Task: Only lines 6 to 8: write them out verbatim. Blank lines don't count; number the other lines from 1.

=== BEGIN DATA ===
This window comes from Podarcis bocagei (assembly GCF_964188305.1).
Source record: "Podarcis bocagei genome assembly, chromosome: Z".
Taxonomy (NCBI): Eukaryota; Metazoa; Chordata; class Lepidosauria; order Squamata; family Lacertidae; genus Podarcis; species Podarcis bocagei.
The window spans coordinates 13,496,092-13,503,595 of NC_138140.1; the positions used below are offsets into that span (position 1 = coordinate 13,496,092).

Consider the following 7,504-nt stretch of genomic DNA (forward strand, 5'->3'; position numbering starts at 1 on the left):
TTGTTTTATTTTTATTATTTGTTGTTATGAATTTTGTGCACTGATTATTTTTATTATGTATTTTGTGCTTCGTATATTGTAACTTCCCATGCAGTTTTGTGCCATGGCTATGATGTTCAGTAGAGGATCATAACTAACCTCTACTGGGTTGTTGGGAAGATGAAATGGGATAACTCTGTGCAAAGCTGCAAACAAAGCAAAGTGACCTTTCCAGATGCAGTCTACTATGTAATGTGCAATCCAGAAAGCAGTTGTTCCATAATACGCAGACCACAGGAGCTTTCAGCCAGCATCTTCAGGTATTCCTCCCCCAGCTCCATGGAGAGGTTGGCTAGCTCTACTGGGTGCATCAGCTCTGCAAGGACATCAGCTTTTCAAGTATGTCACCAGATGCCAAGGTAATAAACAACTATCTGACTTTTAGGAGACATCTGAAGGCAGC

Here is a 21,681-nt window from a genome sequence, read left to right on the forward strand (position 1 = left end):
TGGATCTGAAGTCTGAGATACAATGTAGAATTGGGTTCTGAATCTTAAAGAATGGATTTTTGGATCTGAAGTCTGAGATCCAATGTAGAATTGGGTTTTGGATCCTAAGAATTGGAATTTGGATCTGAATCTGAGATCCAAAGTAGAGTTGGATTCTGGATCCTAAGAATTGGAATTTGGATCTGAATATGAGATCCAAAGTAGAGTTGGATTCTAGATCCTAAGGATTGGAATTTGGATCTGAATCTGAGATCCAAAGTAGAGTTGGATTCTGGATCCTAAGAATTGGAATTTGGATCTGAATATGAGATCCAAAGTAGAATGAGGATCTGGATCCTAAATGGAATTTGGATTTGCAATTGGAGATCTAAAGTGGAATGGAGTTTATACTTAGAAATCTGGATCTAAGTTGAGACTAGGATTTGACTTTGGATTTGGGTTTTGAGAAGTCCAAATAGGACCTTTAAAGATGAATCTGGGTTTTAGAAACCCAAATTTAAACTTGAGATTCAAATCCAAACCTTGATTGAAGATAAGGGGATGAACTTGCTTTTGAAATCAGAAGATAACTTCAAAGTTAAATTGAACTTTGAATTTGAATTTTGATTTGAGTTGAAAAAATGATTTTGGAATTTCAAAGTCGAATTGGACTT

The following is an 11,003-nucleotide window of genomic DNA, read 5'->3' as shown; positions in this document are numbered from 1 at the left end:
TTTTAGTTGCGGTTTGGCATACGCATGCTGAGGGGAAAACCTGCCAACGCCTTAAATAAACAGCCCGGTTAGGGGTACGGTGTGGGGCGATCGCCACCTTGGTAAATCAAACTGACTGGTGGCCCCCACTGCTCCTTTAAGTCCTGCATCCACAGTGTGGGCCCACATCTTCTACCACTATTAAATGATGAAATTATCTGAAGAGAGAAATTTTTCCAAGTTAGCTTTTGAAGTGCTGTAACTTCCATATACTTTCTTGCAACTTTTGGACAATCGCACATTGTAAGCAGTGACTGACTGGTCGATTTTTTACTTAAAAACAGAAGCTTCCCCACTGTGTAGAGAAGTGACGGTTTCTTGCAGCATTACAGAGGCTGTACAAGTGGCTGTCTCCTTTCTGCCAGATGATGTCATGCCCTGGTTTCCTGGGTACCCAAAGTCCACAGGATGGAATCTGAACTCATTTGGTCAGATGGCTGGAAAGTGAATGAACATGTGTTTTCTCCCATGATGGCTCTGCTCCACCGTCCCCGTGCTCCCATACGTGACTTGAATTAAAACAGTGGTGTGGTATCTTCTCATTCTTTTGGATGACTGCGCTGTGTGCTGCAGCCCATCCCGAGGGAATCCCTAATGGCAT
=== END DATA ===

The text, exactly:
TTGTTTTATTTTTATTATTTGTTGTTATGAATTTTGTGCACTGATTATTTTTATTATGTATTTTGTGCTTCGTATATTGTAACTTCCCATGCAGTTTTGTGCCATGGCTATGATGTTCAGTAGAGGATCATAACTAACCTCTACTGGGTTGTTGGGAAGATGAAATGGGATAACTCTGTGCAAAGCTGCAAACAAAGCAAAGTGACCTTTCCAGATGCAGTCTACTATGTAATGTGCAATCCAGAAAGCAGTTGTTCCATAATACGCAGACCACAGGAGCTTTCAGCCAGCATCTTCAGGTATTCCTCCCCCAGCTCCATGGAGAGGTTGGCTAGCTCTACTGGGTGCATCAGCTCTGCAAGGACATCAGCTTTTCAAGTATGTCACCAGATGCCAAGGTAATAAACAACTATCTGACTTTTAGGAGACATCTGAAGGCAGC

Here is a 21,681-nt window from a genome sequence, read left to right on the forward strand (position 1 = left end):
TGGATCTGAAGTCTGAGATACAATGTAGAATTGGGTTCTGAATCTTAAAGAATGGATTTTTGGATCTGAAGTCTGAGATCCAATGTAGAATTGGGTTTTGGATCCTAAGAATTGGAATTTGGATCTGAATCTGAGATCCAAAGTAGAGTTGGATTCTGGATCCTAAGAATTGGAATTTGGATCTGAATATGAGATCCAAAGTAGAGTTGGATTCTAGATCCTAAGGATTGGAATTTGGATCTGAATCTGAGATCCAAAGTAGAGTTGGATTCTGGATCCTAAGAATTGGAATTTGGATCTGAATATGAGATCCAAAGTAGAATGAGGATCTGGATCCTAAATGGAATTTGGATTTGCAATTGGAGATCTAAAGTGGAATGGAGTTTATACTTAGAAATCTGGATCTAAGTTGAGACTAGGATTTGACTTTGGATTTGGGTTTTGAGAAGTCCAAATAGGACCTTTAAAGATGAATCTGGGTTTTAGAAACCCAAATTTAAACTTGAGATTCAAATCCAAACCTTGATTGAAGATAAGGGGATGAACTTGCTTTTGAAATCAGAAGATAACTTCAAAGTTAAATTGAACTTTGAATTTGAATTTTGATTTGAGTTGAAAAAATGATTTTGGAATTTCAAAGTCGAATTGGACTT